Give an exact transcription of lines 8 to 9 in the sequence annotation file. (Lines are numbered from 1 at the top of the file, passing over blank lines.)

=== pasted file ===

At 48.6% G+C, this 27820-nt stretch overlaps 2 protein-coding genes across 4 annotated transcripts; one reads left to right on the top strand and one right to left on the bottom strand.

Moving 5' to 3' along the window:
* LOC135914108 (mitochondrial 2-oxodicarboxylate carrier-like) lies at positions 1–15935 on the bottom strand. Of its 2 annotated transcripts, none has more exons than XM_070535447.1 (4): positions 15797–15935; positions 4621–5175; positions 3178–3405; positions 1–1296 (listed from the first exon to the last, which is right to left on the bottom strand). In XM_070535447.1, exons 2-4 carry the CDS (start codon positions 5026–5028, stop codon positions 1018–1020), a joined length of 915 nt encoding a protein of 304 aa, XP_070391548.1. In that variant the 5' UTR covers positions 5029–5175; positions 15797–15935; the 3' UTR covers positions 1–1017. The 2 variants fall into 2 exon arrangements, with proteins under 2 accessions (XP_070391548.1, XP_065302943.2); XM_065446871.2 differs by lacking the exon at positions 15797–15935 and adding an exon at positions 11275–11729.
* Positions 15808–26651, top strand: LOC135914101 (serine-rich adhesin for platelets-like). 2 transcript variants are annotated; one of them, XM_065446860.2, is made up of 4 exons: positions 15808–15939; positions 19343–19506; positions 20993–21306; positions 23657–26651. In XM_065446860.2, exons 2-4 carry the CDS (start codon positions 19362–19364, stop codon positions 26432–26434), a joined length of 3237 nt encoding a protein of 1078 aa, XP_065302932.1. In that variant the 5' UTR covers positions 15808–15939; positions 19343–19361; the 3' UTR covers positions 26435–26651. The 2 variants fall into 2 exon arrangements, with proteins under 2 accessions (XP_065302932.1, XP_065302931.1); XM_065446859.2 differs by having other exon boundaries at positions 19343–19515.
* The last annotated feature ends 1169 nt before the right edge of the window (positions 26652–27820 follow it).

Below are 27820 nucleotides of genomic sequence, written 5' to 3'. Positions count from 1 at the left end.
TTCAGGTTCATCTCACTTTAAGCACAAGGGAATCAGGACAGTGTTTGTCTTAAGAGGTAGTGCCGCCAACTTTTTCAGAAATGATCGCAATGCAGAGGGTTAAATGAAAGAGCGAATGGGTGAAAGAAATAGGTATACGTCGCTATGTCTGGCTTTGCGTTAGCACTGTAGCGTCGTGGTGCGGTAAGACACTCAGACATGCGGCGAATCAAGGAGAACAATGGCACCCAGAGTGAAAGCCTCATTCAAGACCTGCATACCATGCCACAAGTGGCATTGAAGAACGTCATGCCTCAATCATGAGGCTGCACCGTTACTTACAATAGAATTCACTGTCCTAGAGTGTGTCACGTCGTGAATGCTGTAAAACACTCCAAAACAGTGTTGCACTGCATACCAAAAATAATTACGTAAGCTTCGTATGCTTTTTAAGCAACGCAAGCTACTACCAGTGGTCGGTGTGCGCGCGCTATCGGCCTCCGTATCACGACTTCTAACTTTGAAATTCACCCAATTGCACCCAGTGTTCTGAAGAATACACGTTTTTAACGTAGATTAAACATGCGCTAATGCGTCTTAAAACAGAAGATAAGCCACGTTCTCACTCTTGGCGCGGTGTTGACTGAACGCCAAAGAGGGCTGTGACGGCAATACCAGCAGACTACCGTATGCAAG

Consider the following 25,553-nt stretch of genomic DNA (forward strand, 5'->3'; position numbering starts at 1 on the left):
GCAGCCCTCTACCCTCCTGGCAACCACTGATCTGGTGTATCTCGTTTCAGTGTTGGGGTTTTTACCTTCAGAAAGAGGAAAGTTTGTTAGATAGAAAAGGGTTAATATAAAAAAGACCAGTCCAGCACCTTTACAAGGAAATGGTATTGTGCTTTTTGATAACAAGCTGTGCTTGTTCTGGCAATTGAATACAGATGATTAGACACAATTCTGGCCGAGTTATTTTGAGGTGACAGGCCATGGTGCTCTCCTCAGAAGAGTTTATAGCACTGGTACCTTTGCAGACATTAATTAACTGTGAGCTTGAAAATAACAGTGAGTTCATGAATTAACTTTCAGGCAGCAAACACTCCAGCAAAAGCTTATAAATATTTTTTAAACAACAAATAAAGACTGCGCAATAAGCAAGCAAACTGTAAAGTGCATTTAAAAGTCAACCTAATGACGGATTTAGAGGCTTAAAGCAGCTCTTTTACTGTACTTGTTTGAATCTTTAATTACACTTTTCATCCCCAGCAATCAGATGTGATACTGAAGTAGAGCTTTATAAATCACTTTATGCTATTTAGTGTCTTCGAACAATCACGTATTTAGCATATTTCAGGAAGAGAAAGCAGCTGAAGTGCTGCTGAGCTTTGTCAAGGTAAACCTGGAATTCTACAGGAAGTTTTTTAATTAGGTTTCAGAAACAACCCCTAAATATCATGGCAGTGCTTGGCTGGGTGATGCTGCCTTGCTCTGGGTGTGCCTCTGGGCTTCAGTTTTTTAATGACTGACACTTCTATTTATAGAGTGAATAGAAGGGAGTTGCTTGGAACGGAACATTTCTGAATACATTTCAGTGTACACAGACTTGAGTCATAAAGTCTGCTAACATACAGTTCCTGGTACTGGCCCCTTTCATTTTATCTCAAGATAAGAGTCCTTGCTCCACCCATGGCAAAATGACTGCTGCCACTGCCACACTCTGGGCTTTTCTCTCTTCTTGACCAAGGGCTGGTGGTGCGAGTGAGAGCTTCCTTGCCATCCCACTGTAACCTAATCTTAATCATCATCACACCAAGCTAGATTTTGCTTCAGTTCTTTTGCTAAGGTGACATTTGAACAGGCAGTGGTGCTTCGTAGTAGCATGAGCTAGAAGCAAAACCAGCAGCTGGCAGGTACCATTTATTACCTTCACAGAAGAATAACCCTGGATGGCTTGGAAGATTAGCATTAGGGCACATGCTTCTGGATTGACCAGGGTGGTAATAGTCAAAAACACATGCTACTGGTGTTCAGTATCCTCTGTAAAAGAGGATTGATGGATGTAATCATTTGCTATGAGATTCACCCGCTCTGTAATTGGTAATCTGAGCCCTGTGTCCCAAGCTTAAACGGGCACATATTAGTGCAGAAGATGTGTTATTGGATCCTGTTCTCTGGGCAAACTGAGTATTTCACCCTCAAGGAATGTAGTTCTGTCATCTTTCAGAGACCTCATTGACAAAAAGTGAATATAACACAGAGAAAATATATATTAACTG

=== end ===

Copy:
Consider the following 25,553-nt stretch of genomic DNA (forward strand, 5'->3'; position numbering starts at 1 on the left):
GCAGCCCTCTACCCTCCTGGCAACCACTGATCTGGTGTATCTCGTTTCAGTGTTGGGGTTTTTACCTTCAGAAAGAGGAAAGTTTGTTAGATAGAAAAGGGTTAATATAAAAAAGACCAGTCCAGCACCTTTACAAGGAAATGGTATTGTGCTTTTTGATAACAAGCTGTGCTTGTTCTGGCAATTGAATACAGATGATTAGACACAATTCTGGCCGAGTTATTTTGAGGTGACAGGCCATGGTGCTCTCCTCAGAAGAGTTTATAGCACTGGTACCTTTGCAGACATTAATTAACTGTGAGCTTGAAAATAACAGTGAGTTCATGAATTAACTTTCAGGCAGCAAACACTCCAGCAAAAGCTTATAAATATTTTTTAAACAACAAATAAAGACTGCGCAATAAGCAAGCAAACTGTAAAGTGCATTTAAAAGTCAACCTAATGACGGATTTAGAGGCTTAAAGCAGCTCTTTTACTGTACTTGTTTGAATCTTTAATTACACTTTTCATCCCCAGCAATCAGATGTGATACTGAAGTAGAGCTTTATAAATCACTTTATGCTATTTAGTGTCTTCGAACAATCACGTATTTAGCATATTTCAGGAAGAGAAAGCAGCTGAAGTGCTGCTGAGCTTTGTCAAGGTAAACCTGGAATTCTACAGGAAGTTTTTTAATTAGGTTTCAGAAACAACCCCTAAATATCATGGCAGTGCTTGGCTGGGTGATGCTGCCTTGCTCTGGGTGTGCCTCTGGGCTTCAGTTTTTTAATGACTGACACTTCTATTTATAGAGTGAATAGAAGGGAGTTGCTTGGAACGGAACATTTCTGAATACATTTCAGTGTACACAGACTTGAGTCATAAAGTCTGCTAACATACAGTTCCTGGTACTGGCCCCTTTCATTTTATCTCAAGATAAGAGTCCTTGCTCCACCCATGGCAAAATGACTGCTGCCACTGCCACACTCTGGGCTTTTCTCTCTTCTTGACCAAGGGCTGGTGGTGCGAGTGAGAGCTTCCTTGCCATCCCACTGTAACCTAATCTTAATCATCATCACACCAAGCTAGATTTTGCTTCAGTTCTTTTGCTAAGGTGACATTTGAACAGGCAGTGGTGCTTCGTAGTAGCATGAGCTAGAAGCAAAACCAGCAGCTGGCAGGTACCATTTATTACCTTCACAGAAGAATAACCCTGGATGGCTTGGAAGATTAGCATTAGGGCACATGCTTCTGGATTGACCAGGGTGGTAATAGTCAAAAACACATGCTACTGGTGTTCAGTATCCTCTGTAAAAGAGGATTGATGGATGTAATCATTTGCTATGAGATTCACCCGCTCTGTAATTGGTAATCTGAGCCCTGTGTCCCAAGCTTAAACGGGCACATATTAGTGCAGAAGATGTGTTATTGGATCCTGTTCTCTGGGCAAACTGAGTATTTCACCCTCAAGGAATGTAGTTCTGTCATCTTTCAGAGACCTCATTGACAAAAAGTGAATATAACACAGAGAAAATATATATTAACTG